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A Little Life by Hanya Yanagihara

Trying to catch a few minutes to myself during the busy Bank Holiday weekend

This post will contain spoilers about Part I of A Little Life...

Welcome to the first 'buddy read' post on the blog! I have participated in a few so far this year but this is the first that I am writing about. I have a few more planned so watch this space if you would like to know what I am reading in tandem with my bookish friends!

I am a huge 'BookTube' fan and I recently found the very wonderful Natalie over at @myreadingdays_natalie (instagram) and My Reading Days on YouTube. Her BookTube channel is full of interesting vlogs and she enjoys a wide range of books, and to be be honest, her whole manner is simply charming. I'd like to think if we met in real life we could share a beer and chat books and life in general. Still, we connected 'virtually' either on Youtube or Instagram and decided to read A Little Life together. It is a chunka of a book and I have had it on my shelf since in came out but have been intimidated by its size. I was intimidated when I bought it. I was intimidated every time I looked at it on the shelf, but sod it we are reading it together and I love having a buddy to share it with.

I have heard so many things about A Little Life that in some ways I was a little (no pun intended) put off. 'Oh you'll sob your heart out!', 'It's unrealistic and too depressing!', 'No one can go through all that in one lifetime!'...and so on. So, from my understanding there is abuse in this book. A lot of abuse. I have managed to avoid spoilers other than that up to this point. Natalie and I have decided to read one section(ish) a week or whatever we can manage so we intend this to take about 7 weeks. We both have other commitments with family, life and reading so we are taking it slowly. Here are my observations based on the first section Lespenard St. Also, I must say Natalie and I have not spoken about our thoughts yet so, Natalie, if you're reading this stop reading if you haven't finished up to page 81!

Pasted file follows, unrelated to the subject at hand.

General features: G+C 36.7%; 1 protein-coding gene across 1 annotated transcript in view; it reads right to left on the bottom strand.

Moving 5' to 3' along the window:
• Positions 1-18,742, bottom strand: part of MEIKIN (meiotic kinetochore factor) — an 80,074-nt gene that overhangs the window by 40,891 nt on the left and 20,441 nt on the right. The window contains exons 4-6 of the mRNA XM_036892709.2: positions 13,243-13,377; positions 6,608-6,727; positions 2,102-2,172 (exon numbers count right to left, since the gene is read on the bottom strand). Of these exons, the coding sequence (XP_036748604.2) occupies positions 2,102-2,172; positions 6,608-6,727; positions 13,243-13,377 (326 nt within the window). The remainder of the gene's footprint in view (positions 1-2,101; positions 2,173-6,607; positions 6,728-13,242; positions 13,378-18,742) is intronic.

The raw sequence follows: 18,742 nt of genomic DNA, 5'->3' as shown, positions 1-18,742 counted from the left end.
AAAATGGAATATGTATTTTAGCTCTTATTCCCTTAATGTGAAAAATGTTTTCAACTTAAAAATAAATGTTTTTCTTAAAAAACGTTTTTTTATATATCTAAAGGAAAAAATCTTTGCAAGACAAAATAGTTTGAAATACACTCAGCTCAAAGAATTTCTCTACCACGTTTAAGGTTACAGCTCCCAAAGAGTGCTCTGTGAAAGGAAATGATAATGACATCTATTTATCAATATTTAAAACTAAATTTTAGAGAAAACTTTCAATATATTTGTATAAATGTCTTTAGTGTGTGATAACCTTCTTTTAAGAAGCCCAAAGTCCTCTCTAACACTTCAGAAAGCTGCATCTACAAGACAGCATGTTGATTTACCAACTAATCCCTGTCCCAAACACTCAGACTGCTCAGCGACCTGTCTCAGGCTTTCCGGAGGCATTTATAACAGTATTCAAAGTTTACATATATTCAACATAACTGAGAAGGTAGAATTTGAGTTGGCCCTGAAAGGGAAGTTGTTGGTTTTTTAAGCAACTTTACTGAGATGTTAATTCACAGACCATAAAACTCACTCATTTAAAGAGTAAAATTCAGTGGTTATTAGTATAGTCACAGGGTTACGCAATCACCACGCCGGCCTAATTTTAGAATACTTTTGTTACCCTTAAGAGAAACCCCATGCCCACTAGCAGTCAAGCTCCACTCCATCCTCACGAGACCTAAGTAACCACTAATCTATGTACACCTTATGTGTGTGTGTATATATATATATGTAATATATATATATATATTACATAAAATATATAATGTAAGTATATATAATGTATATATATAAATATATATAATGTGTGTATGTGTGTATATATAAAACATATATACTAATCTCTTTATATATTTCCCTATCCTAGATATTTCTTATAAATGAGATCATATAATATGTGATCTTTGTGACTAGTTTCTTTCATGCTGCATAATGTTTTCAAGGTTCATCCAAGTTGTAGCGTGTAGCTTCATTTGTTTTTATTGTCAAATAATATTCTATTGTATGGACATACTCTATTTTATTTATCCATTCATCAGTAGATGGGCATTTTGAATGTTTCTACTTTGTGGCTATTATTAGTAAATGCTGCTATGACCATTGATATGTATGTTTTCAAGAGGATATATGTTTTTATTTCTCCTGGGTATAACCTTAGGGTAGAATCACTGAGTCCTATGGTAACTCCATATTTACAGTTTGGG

My thoughts so far...

Book complete with my little sticky tabs marking each section

I am so invested. Yanagihara introduces us to a cast of four twenty something men and this section has mostly covered their backstory to some greater or lesser degree. Malcolm (architect), JB (artist), Willem (actor/waiter) and Jude (lawyer) met as children and are now all living in NYC at the same time. From the very beginning I was beguiled by their love for each other. Perhaps I'm used to reading about friendship from a female perspective, but it really is great to read about a group of young men in their formative years trying to work things out while all the while knowing they have this incredible support network to catch them should they fall.

So far, Yanagihara has touched on race, friendship, sexuality, disability and self harm. She has explored family dynamics, poverty, wealth, opportunities and all of these things are experienced by our four young men. They have all had their challenges and their pasts are what has made them the men they are when we meet them in New York. Disability as a theme is a big thing for me. I love to see disability in literature. It is important for me to feel 'seen' in literature. I don't need to see a thirty-eight year old female wheelchair user but I do like to see characters who have disabilities going about their lives. I do not like to see inspiration porn. This has been done right. This has had me weeping already. The relationship between Willem and his brother Hemming was so affectionate and moving I had to set the book down and let their relationship wash over me. I found that section beautiful, harrowing and incredibly sad. Jude also has a disability but we have yet to learn more about that. What we do know is he has a limp and is in a great deal of pain - the cause of which we do not yet know. The depiction of pain is bang on. I experience pain at varying levels due to Spina Bifida and the impact that has on my spinal nerves, so I could absolutely identify with Jude's moments of pain. Like Jude, I am not always in excessive pain but sometimes I just need time to let it pass (this never happens with a toddler!). Jude's pain is also intriguing to me as we find out he self harms. I want to know why. I am definitely hooked.

This first part feels like an introduction to the friends' dynamic and now I expect the actual plot of the novel will begin to unfold. 'Plot' maybe the wrong word. I think this is going to be a character study and I am absolutely here for that. I want to know more about these men - is it weird that I want to call them 'boys' because I feel the need to mother them? Goes to show how much I already care.

These first 80 odd pages have done the trick. I am all in!

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